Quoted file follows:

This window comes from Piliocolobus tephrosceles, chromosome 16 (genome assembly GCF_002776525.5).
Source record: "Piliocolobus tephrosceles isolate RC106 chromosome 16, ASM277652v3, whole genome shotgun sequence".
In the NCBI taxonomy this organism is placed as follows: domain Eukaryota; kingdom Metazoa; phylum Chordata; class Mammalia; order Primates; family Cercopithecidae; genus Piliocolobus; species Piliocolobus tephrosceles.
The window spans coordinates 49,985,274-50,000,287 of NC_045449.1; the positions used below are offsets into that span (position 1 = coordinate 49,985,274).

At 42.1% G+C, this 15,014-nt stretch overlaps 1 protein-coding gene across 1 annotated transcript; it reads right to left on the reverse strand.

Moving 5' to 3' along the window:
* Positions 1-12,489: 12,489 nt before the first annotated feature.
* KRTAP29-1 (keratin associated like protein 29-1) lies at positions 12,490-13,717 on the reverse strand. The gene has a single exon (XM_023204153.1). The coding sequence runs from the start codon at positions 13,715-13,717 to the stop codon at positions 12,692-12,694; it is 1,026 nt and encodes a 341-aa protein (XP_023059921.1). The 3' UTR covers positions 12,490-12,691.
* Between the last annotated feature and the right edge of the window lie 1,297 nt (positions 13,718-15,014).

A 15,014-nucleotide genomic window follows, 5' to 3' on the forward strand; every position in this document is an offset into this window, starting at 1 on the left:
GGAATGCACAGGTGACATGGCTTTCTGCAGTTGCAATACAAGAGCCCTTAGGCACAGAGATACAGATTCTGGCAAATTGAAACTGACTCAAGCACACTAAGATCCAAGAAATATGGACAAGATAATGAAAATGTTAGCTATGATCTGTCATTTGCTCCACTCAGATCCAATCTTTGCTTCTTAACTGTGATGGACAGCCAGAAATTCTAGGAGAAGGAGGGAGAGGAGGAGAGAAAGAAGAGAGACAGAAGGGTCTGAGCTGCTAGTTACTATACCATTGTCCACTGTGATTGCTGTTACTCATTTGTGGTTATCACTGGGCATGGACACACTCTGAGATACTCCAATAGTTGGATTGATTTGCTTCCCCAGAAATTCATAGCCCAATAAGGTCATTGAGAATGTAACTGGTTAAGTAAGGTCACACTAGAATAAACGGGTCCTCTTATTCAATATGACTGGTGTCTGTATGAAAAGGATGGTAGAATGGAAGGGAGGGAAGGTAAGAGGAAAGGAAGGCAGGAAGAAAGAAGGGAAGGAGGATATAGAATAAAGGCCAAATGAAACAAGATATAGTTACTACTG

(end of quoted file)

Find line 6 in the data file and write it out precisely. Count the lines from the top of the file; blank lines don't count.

Moving 5' to 3' along the window: